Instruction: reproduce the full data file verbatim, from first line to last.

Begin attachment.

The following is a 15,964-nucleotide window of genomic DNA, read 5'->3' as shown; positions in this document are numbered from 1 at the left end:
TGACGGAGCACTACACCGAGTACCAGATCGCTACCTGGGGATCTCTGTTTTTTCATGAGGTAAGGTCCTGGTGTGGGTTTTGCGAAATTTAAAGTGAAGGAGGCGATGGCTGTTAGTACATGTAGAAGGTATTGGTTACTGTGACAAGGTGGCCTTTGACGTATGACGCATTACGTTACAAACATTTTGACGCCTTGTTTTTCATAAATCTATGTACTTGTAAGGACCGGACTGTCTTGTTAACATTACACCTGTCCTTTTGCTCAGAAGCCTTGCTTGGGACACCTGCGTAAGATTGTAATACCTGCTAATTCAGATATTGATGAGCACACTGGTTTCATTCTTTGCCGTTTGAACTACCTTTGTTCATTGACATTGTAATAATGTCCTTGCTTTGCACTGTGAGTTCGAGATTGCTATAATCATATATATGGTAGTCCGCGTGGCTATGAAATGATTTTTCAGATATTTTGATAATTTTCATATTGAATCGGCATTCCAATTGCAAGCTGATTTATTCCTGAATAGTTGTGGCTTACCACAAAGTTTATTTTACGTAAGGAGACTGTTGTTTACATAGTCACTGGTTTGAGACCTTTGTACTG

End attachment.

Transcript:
The following is a 15,964-nucleotide window of genomic DNA, read 5'->3' as shown; positions in this document are numbered from 1 at the left end:
TGACGGAGCACTACACCGAGTACCAGATCGCTACCTGGGGATCTCTGTTTTTTCATGAGGTAAGGTCCTGGTGTGGGTTTTGCGAAATTTAAAGTGAAGGAGGCGATGGCTGTTAGTACATGTAGAAGGTATTGGTTACTGTGACAAGGTGGCCTTTGACGTATGACGCATTACGTTACAAACATTTTGACGCCTTGTTTTTCATAAATCTATGTACTTGTAAGGACCGGACTGTCTTGTTAACATTACACCTGTCCTTTTGCTCAGAAGCCTTGCTTGGGACACCTGCGTAAGATTGTAATACCTGCTAATTCAGATATTGATGAGCACACTGGTTTCATTCTTTGCCGTTTGAACTACCTTTGTTCATTGACATTGTAATAATGTCCTTGCTTTGCACTGTGAGTTCGAGATTGCTATAATCATATATATGGTAGTCCGCGTGGCTATGAAATGATTTTTCAGATATTTTGATAATTTTCATATTGAATCGGCATTCCAATTGCAAGCTGATTTATTCCTGAATAGTTGTGGCTTACCACAAAGTTTATTTTACGTAAGGAGACTGTTGTTTACATAGTCACTGGTTTGAGACCTTTGTACTG